Japan's Foreign Minister Taro Kono answers questions at the Foreign Ministry in Tokyo on October 31, 2018, after a South Korean court ruling ordering Japanese firm Nippon Steel to pay compensation for wartime forced labor on October 30. Photo: AFP/Kazuhiro Nogi
Japan's Foreign Minister Taro Kono answers questions at the Foreign Ministry in Tokyo on October 31, 2018, after a South Korean court ruling ordering Japanese firm Nippon Steel to pay compensation for wartime forced labor on October 30. Photo: AFP/Kazuhiro Nogi

News this week that South Korea’s Supreme Court upheld a lower court’s decision that a Japanese firm owes compensation to four South Koreans forced to labor for the Imperial Japanese regime during World War II was a bombshell that has the potential to rock already fragile relations between Seoul and Tokyo.

The four South Koreans who served as forced laborers for Nippon Steel and Sumimoto Metal Corp (NSSM) were granted 100 million won – about US$88,000 – in compensation. Predictably, both the Japanese company as well as various senior officials in the Japanese government have reacted unfavorably and are in strong opposition to the ruling.

Japan claims that all such matters were settled by the 1965 Treaty on Basic Relations that established diplomatic ties between Seoul and Tokyo. Seoul’s argument that individuals still have the right to sue Japanese firms is on very shaky ground.

History speaks volumes

Tokyo provided Seoul with the equivalent of $500 million in soft loans and $300 million in grants as part of that treaty, the amount being calculated, in part, on those South Koreans who had been forced into labor for Imperial Japan.

The total amount of compensation demanded by South Korea at that time was just over $364 million. That amount was calculated at the rate of $200 per surviving laborer, $1,650 for the death of a laborer and $2,000 per injured laborer.

Tallies provided by Seoul during negotiations of the treaty were that there were just over 930,081 laborers who survived, 77,603 laborers who had died and 25,000 laborers who had been injured.

What the South Korean government and its Supreme Court were overlooking now is that the money intended for those victims or their surviving families was instead diverted by then-South Korean President Park Chung-hee, who used it to build “the Miracle on the Han” – the infrastructural foundation for the South Korea we know today.

Righteous indignation

Worse, current South Korean President Moon Jae-in has stated that the 1965 settlement did not preclude individuals from suing still-extant Japanese firms for “consolation money,” something not covered by the 1965 treaty. That is a spurious claim designed to obfuscate the fact that Seoul was initially given the funds for forced labor victims, but that the government chose to use the money elsewhere. Japan, of course, knows this.

If all that is not enough, the plaintiffs could petition the courts to seize the South Korean assets of NSSM if the company does not pay up. This would have a chilling effect on Japanese investment in South Korea and would further damage relations between the two countries – perhaps even irreparably.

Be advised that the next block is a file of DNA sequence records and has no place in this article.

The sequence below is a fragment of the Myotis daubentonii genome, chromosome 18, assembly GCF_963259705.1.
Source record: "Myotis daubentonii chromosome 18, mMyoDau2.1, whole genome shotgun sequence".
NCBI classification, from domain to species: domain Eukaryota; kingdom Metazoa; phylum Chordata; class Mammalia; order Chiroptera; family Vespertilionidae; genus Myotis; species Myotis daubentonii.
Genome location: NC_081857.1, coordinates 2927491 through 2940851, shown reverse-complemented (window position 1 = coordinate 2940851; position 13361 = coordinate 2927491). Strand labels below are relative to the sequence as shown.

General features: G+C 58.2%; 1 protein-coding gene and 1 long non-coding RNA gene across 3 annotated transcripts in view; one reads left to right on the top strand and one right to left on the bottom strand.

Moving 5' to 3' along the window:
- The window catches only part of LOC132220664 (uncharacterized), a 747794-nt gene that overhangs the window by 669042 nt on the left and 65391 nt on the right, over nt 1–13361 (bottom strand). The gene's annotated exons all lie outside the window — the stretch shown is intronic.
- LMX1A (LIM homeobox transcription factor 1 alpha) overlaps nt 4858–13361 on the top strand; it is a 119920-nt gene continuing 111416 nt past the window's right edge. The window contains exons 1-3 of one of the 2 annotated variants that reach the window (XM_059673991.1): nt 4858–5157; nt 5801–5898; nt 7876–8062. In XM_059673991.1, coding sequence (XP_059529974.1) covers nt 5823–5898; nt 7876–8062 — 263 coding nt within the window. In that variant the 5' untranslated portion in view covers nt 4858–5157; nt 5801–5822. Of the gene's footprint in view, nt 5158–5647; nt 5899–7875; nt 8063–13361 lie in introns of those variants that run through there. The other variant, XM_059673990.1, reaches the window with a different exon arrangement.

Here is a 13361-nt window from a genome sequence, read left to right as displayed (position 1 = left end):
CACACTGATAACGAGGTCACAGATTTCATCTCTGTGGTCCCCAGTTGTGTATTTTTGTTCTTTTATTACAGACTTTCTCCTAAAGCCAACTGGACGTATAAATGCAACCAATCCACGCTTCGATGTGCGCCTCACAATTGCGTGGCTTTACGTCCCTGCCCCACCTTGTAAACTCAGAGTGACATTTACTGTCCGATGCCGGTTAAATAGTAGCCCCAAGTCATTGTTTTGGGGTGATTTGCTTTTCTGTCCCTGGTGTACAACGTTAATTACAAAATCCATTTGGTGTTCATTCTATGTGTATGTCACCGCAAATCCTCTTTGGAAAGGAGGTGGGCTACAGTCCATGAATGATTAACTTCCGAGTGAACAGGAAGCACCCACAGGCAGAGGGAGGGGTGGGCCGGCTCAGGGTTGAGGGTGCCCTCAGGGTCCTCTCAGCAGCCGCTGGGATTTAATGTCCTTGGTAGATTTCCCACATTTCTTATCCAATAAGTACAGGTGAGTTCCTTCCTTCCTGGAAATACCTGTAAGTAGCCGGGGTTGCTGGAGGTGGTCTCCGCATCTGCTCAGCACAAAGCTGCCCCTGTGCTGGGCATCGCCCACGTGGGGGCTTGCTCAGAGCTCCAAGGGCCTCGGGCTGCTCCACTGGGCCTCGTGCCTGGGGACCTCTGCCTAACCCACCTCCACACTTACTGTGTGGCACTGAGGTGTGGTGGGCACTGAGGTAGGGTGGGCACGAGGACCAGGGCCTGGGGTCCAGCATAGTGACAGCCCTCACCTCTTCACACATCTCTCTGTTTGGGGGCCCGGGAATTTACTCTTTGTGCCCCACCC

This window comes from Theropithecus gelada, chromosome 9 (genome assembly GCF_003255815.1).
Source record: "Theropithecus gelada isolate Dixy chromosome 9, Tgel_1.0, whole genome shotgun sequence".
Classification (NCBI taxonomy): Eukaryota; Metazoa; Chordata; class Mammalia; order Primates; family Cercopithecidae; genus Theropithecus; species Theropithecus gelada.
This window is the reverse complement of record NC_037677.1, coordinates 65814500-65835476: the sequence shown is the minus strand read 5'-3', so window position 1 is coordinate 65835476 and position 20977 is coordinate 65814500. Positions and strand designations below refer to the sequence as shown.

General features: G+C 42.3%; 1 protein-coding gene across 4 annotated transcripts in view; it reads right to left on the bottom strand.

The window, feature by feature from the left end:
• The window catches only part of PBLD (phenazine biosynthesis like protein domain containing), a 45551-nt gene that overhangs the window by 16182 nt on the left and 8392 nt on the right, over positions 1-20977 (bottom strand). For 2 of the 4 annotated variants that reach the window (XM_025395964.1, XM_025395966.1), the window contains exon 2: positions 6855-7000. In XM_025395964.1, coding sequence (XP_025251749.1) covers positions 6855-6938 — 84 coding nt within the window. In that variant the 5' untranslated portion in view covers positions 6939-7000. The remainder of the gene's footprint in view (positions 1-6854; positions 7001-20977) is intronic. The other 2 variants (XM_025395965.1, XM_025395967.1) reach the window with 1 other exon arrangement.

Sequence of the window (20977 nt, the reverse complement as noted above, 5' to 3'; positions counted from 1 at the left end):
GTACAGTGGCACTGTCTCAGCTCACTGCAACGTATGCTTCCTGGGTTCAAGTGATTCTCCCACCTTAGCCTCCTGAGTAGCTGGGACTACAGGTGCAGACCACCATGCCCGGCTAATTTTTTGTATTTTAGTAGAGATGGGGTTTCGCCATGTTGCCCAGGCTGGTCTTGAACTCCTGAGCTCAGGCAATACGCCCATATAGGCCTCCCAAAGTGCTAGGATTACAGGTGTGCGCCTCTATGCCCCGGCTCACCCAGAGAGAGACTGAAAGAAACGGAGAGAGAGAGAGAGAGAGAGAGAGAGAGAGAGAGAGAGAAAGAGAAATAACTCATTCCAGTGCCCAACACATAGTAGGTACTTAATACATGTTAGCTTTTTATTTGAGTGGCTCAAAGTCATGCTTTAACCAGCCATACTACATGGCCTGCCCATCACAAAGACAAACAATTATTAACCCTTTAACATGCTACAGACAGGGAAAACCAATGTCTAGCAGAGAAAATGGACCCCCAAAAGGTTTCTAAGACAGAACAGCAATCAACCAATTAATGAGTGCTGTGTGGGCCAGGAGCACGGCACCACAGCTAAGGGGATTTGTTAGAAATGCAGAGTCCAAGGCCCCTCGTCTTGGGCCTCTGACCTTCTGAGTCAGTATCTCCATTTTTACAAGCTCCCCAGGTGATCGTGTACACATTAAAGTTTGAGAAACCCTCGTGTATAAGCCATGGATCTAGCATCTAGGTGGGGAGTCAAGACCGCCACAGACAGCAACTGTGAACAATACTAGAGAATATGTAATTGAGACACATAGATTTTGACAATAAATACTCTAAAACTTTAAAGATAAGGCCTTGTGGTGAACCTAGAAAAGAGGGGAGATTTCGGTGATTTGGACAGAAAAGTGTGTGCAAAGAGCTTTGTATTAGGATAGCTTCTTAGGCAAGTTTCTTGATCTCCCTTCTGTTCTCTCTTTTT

Japan is understandably upset because it is Tokyo’s position that all this was settled via that 1965 treaty between the two nations. Though it could be argued that Japan has not fully owned up legally and morally to its infamous past, regarding this fiduciary action, Tokyo is quite correct.

Seoul was given the funds for the forced laborer issue and it is South Korea that is responsible for settling those claims for “consolation money.”

A possible way out

Is there any resolution in sight? One easy solution would be to tap into that $8.8 million that Japan gave South Korea after a December 2015 apology to settle the comfort women issue.

Due, in part, to mounting public sentiment against the hastily-reached settlement, Moon, who was elected in 2017, rejected that money on the grounds that the few remaining comfort women had no say in the agreement and that Japanese Premier Abe Shinzo did not admit legal or moral responsibility for Japan’s inglorious past.

Since then, the funds have been frozen and Seoul has used its own money to compensate the remaining comfort women. However, in view of the forced labor petitioners seeking only “consolation money” – though an apology as well would be nice – those rejected comfort women funds could be re-purposed.

After all, the money did come from Japan. And after all, it was South Korea that hijacked the original funds for forced labor compensation more than 50 years ago.

Seoul should work with Tokyo to sort out the legal and financial logistics of such a maneuver and then craft some resourceful language that would satisfy both the forced laborer survivors as well as Japan. Skillful negotiations and diplomacy should be able to come up with something.

If not, and if the current decision stands, with Japanese firms refusing to comply, South Korean courts could seize NSSM’s peninsular assets. That would ignite a diplomatic firestorm and a possible international justice system showdown, ruining what little cooperation and goodwill remain between the two countries.

Better to use that sequestered money for this, and for any future forced labor compensation suits.

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